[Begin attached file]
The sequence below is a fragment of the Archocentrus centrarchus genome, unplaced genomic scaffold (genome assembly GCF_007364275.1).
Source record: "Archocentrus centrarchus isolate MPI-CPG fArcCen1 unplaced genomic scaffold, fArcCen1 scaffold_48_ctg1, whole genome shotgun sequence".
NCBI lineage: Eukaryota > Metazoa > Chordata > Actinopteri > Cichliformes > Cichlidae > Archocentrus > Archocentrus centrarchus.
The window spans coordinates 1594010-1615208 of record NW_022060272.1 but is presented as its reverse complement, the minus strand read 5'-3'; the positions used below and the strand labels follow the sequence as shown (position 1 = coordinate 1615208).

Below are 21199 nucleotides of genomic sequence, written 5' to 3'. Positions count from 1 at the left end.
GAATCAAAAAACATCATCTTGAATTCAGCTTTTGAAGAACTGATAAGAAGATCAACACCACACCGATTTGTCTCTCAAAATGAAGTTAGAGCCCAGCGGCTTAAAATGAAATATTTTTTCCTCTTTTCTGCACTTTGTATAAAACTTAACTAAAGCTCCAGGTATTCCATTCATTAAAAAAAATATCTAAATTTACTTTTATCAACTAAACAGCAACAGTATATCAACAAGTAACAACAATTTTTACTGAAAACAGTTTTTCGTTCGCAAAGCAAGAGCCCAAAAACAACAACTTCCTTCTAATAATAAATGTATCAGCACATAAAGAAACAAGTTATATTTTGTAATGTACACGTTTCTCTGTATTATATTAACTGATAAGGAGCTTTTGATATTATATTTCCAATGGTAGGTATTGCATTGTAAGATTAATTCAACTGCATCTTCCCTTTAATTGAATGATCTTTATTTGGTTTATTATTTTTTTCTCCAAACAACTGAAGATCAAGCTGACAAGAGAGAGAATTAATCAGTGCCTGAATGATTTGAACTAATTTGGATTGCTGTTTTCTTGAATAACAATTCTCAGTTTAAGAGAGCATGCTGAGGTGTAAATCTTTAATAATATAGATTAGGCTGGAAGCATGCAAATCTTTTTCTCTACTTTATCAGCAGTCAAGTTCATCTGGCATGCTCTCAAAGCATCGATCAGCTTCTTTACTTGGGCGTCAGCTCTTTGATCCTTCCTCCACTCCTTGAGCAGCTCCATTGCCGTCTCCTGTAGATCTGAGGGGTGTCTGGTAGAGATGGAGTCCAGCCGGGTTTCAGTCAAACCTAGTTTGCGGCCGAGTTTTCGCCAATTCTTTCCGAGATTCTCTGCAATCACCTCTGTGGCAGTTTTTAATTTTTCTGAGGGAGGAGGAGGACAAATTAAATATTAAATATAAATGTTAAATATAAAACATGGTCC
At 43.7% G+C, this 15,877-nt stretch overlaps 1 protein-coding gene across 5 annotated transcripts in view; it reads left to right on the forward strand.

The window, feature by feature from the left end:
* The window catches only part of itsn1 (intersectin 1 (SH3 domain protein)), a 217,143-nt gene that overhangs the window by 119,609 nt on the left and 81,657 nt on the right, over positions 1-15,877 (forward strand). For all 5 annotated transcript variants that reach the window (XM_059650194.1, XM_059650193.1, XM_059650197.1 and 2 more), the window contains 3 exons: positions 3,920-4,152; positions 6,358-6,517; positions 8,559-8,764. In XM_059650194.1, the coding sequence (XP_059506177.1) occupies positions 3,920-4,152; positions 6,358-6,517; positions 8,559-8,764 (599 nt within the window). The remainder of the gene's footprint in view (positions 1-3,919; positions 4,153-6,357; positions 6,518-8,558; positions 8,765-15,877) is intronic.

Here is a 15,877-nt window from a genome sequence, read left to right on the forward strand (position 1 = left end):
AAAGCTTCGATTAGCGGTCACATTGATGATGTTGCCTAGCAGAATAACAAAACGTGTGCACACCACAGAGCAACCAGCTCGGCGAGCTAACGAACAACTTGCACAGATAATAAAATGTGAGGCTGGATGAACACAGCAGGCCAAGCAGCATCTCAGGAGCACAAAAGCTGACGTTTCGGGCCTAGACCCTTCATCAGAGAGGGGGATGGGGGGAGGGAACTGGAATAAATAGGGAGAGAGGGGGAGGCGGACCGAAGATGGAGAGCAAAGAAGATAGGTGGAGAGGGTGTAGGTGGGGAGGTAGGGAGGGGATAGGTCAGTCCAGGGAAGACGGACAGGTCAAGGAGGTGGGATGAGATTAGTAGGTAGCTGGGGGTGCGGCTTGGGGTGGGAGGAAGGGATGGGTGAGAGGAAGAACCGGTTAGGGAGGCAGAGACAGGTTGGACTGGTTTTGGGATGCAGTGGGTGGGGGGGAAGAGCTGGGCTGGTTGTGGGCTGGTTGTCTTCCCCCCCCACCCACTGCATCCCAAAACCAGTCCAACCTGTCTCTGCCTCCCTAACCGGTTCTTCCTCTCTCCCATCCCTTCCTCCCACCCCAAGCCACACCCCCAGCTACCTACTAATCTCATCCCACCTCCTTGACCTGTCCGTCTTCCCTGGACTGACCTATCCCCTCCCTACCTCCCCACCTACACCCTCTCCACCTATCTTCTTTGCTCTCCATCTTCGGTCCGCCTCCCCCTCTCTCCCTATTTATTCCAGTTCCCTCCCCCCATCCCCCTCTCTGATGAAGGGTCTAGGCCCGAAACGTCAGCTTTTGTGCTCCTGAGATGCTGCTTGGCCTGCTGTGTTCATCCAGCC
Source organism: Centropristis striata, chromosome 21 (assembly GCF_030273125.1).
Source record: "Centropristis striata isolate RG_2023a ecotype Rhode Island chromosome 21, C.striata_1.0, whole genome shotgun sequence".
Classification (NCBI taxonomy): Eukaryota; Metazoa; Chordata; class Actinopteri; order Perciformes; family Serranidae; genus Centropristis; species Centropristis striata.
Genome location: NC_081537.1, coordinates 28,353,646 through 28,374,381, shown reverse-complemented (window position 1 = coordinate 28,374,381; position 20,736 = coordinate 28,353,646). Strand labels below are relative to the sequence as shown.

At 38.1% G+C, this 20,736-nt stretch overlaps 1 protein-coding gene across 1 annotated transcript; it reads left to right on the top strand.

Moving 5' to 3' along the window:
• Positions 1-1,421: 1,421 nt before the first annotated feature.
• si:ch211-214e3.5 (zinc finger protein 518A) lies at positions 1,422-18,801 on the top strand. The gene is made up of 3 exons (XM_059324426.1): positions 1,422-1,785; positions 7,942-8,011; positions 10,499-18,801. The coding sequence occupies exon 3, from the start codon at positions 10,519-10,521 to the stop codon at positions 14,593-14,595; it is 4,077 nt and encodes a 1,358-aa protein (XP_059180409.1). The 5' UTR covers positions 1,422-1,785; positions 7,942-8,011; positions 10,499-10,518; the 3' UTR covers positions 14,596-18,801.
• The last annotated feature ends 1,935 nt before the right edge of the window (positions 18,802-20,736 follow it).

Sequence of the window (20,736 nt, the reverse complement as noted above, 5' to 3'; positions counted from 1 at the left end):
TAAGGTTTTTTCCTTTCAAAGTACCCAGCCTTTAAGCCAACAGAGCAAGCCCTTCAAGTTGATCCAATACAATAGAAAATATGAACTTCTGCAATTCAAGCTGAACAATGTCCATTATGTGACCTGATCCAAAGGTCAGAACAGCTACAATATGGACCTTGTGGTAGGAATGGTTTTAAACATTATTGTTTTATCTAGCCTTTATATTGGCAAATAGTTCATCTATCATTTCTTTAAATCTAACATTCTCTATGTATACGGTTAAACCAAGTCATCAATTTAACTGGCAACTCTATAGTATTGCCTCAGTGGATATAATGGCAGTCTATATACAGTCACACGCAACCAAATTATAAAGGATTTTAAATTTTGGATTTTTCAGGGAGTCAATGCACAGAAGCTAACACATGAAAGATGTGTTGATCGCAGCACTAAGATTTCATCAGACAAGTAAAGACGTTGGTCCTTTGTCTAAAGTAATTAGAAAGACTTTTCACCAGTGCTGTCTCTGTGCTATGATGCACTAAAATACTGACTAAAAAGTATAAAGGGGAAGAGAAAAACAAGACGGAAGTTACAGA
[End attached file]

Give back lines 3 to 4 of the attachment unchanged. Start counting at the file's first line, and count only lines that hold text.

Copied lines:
NCBI lineage: Eukaryota > Metazoa > Chordata > Actinopteri > Cichliformes > Cichlidae > Archocentrus > Archocentrus centrarchus.
The window spans coordinates 1594010-1615208 of record NW_022060272.1 but is presented as its reverse complement, the minus strand read 5'-3'; the positions used below and the strand labels follow the sequence as shown (position 1 = coordinate 1615208).